China suspended imports of Taiwan mangoes, saying mealybug pests were found in the fruit, in a possible example of “fruit diplomacy” amid heightened tensions between the two near neighbors.
The suspension is effective Monday, and China’s General Administration of Customs has asked Taiwan to improve its quarantine management mechanism, the Taiwan Affairs Office of the State Council said in a statement. It identified Planococcus Minor mealybugs as the pest in question.
“If the pests spread (into China), that will cause a serious threat to the agricultural production and ecological safety of the mainland,” the Taiwan Affairs Office said.
China has used fruit in diplomacy before, and the suspension comes days after Beijing announced naval and airforce drills as a “stern warning” to what it called Taiwan independence forces. It has reacted angrily to the transit of Taiwan Vice President Lai Ching-te through the U.S., having also condemned his remarks about Taiwan’s status in an interview with Bloomberg Businessweek.
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Taiwan’s mangoes are mainly grown in the island’s southern areas, where Lai’s ruling Democratic Progressive Party has strong support, the island’s United Daily News noted after the ban was imposed.
Taiwan deeply regrets that China has “repeatedly” suspended trade arbitrarily, without scientific dialogue, the island’s Ministry of Agriculture said in a statement. It will continue urging China to conduct technical dialogue with Taiwan in search of a reasonable solution and the resumption of mango sales as early as possible.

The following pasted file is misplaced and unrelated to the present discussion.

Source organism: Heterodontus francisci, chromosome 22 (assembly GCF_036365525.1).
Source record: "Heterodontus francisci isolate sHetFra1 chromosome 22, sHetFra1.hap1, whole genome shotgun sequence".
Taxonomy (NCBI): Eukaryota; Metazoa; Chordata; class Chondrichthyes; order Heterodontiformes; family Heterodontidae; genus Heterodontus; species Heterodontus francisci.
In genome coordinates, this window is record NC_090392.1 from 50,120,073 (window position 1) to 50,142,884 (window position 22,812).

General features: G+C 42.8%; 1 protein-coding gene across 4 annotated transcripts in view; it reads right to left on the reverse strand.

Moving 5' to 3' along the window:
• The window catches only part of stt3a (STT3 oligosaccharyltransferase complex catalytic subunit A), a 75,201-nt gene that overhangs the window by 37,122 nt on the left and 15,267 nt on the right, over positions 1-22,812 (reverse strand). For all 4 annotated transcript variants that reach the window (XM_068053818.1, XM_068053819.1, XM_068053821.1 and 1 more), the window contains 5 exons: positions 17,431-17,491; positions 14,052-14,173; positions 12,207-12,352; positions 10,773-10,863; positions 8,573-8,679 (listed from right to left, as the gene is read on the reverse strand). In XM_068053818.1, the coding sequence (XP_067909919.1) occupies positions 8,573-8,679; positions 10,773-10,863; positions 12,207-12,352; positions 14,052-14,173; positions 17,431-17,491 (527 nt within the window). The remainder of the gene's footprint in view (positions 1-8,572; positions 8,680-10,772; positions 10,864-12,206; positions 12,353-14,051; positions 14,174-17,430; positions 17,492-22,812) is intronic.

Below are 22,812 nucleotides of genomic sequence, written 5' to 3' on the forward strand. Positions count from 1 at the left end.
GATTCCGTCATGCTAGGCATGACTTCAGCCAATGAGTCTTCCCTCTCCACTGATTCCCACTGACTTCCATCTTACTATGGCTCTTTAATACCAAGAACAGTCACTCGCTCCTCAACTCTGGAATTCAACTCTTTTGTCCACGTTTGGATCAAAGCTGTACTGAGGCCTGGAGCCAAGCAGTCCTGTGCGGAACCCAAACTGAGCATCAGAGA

China has a history of using trade to help it achieve its policy goals. In 2021, China surprised Taiwan with a move to block pineapple exports, blaming pests.
In 2005, when relations warmed following a visit to China by the head of the Beijing-friendly Kuomintang party, China announced plans to drop tariffs on more Taiwan fruits. Earlier this year, it lifted a nearly two-year ban on Taiwan’s sugar apples.
Taiwan will continue strengthening domestic marketing and expanding export markets to stabilize sales and prices of mangoes, the agricultural ministry said.
—With assistance from Phila Siu, Cindy Wang and Sing Yee Ong.
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